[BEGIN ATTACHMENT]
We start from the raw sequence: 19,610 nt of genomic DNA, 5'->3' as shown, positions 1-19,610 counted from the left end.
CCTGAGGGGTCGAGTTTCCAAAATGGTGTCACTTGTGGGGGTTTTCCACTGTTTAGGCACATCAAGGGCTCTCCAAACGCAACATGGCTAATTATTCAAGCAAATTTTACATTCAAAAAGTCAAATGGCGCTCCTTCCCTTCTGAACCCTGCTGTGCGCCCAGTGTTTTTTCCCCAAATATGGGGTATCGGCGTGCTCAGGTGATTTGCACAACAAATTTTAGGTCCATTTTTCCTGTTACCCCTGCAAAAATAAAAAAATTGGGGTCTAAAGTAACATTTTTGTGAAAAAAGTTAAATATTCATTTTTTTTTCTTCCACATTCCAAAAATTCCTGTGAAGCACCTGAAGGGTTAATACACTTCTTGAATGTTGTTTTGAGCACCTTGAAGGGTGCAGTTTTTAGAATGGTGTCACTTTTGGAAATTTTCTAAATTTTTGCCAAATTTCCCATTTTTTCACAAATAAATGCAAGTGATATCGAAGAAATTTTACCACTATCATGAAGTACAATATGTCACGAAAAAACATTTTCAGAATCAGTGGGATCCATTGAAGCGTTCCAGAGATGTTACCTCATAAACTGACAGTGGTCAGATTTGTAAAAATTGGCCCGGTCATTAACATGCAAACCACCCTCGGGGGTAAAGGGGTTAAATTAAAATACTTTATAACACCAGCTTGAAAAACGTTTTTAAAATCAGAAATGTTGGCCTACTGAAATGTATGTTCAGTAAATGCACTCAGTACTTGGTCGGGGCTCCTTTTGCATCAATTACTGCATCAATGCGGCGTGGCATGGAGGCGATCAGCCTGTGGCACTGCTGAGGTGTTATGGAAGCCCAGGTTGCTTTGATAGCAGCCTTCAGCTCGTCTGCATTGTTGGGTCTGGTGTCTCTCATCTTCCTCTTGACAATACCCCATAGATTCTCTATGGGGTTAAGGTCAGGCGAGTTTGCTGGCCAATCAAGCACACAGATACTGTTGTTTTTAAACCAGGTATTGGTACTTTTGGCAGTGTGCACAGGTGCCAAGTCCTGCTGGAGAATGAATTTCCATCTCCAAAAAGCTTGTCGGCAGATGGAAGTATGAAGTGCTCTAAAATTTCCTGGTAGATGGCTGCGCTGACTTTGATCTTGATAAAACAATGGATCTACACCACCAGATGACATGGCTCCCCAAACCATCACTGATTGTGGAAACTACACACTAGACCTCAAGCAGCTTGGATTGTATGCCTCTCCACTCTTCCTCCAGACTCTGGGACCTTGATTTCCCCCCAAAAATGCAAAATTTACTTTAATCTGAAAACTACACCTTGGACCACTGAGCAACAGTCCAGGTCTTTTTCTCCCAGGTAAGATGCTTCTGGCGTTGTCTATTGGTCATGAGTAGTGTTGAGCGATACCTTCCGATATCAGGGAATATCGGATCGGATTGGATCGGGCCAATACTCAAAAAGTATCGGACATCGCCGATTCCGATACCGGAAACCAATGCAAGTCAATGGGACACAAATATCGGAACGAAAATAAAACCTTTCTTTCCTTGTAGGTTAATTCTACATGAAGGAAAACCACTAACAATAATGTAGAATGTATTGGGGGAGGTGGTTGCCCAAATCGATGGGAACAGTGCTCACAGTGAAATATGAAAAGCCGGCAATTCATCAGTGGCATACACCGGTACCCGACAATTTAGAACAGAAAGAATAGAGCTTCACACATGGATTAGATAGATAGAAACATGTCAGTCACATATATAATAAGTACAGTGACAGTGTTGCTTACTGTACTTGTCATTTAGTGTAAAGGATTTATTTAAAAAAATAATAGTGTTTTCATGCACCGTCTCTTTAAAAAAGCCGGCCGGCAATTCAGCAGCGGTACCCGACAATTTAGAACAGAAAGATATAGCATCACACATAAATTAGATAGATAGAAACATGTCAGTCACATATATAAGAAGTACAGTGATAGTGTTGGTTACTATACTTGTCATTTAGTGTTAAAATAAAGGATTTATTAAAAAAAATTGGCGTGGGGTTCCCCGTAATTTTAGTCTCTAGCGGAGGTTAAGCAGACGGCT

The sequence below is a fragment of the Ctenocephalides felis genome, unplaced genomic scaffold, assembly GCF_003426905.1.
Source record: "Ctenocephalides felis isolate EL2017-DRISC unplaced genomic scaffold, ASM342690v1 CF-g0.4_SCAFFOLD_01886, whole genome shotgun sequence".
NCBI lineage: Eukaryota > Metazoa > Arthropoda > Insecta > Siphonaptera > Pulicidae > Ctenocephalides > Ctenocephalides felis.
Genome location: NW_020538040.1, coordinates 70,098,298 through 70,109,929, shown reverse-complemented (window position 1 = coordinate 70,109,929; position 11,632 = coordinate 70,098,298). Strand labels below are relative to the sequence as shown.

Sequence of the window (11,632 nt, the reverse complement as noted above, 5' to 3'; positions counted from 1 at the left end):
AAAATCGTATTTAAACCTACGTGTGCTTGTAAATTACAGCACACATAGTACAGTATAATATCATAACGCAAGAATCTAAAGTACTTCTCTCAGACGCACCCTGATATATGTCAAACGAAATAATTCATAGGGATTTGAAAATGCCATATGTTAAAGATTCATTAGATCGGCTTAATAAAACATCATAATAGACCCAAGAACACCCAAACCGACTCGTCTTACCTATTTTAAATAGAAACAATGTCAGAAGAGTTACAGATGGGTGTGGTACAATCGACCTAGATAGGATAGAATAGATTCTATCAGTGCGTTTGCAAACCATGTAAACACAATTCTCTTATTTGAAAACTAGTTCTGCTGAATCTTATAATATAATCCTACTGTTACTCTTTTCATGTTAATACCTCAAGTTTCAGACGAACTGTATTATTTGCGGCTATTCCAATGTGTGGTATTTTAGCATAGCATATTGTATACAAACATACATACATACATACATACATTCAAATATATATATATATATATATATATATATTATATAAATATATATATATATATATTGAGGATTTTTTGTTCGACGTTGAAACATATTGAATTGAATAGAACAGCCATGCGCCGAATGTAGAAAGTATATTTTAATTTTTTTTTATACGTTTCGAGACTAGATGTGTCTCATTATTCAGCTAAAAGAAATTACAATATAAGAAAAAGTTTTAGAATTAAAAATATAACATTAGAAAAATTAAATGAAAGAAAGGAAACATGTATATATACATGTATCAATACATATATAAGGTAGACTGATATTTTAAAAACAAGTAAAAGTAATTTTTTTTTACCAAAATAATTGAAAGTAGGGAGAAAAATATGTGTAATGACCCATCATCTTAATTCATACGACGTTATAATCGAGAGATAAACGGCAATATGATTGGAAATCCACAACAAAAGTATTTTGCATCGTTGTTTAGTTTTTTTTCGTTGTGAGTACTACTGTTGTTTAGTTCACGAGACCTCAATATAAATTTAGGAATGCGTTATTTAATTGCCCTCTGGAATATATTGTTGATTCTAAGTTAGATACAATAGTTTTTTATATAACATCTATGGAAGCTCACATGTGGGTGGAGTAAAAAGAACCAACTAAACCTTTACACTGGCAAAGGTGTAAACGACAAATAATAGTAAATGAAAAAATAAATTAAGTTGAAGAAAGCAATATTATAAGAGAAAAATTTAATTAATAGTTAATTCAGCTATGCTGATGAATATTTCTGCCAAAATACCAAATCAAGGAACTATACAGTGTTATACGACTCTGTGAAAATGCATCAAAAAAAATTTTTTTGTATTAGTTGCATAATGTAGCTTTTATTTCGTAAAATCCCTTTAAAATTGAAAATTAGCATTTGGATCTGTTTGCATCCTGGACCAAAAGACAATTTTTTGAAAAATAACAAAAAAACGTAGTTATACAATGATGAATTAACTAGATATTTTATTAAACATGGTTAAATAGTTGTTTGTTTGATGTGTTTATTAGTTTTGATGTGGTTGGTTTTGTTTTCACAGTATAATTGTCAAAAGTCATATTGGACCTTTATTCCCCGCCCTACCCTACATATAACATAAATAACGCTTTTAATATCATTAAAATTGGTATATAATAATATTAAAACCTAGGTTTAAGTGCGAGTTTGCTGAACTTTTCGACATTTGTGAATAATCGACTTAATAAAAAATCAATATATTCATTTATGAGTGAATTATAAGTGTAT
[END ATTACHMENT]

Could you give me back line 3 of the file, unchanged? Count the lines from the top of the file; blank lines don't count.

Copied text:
The sequence below is a fragment of the Ctenocephalides felis genome, unplaced genomic scaffold, assembly GCF_003426905.1.